In an attempt to define AMR, we can say that this is a natural phenomenon arising when microorganisms are exposed to antimicrobials or antibiotics. Under such selective pressure, susceptible bacteria are inhibited or killed, whereas those that are naturally (or intrinsically) resistant or those with antibiotic-resistant traits have a much greater chance of surviving and multiplying. The issue arises not only as a result of the overuse of antimicrobial agents but also when they are used inappropriately (such as inadequate drug choices, faulty dosing regimens, and/or low compliance to relevant treatment guidelines). All of this can have a compounding effect and contribute to the rise of antibiotic resistance.
During the last few years, the importance of animal reservoirs and the environment in spreading AMR has been widely recognized. In the past several decades, we have witnessed an increased awareness of the potential problems that resistance among food-producing animals could have on human health. In addition, the soil is regarded as a reservoir of AMR genes since most antibiotics are derived from soil microorganisms that are intrinsically resistant to the antibiotics produced. Finally, water potentially contaminated with organic fertilizers and fecal microorganisms may disseminate resistant bacteria in the soil and is considered a principal way of bacterial propagation between various environmental compartments.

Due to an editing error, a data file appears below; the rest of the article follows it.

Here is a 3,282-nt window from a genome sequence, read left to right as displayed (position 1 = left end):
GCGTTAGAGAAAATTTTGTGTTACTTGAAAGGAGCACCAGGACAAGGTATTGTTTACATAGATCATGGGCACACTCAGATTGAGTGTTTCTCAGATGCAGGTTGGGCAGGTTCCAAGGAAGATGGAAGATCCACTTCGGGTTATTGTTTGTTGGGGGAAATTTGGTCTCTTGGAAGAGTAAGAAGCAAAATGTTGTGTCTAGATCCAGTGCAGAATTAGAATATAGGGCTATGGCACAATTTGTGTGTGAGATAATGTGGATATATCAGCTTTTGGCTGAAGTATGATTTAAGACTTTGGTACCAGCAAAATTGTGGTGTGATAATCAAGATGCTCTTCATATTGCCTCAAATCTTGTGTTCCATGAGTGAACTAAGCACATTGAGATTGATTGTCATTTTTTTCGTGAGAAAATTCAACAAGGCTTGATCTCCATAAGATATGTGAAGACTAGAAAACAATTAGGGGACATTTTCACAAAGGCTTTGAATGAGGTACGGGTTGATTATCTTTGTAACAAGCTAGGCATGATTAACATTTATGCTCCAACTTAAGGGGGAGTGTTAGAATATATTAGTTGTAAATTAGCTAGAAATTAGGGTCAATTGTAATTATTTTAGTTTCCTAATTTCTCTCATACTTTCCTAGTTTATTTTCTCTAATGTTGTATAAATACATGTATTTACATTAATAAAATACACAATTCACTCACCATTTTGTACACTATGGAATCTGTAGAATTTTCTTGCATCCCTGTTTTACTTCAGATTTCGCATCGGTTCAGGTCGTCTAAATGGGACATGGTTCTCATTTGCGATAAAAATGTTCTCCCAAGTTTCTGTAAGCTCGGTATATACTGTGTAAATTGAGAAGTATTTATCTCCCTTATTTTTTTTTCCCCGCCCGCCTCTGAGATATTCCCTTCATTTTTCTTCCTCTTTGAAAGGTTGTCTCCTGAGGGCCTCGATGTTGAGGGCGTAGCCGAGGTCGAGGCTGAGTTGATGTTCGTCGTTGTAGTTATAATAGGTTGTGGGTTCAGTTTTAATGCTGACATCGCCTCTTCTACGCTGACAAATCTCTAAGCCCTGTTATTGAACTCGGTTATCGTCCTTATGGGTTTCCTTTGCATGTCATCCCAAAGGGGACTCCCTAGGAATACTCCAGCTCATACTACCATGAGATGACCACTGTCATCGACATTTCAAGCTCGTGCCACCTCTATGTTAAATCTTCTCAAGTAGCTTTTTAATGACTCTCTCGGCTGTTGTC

Given the dangers of AMR and the slogan of World Antimicrobial Awareness Week – ‘Antimicrobials: Handle with Care,’ why is it crucial to handle antimicrobials with care?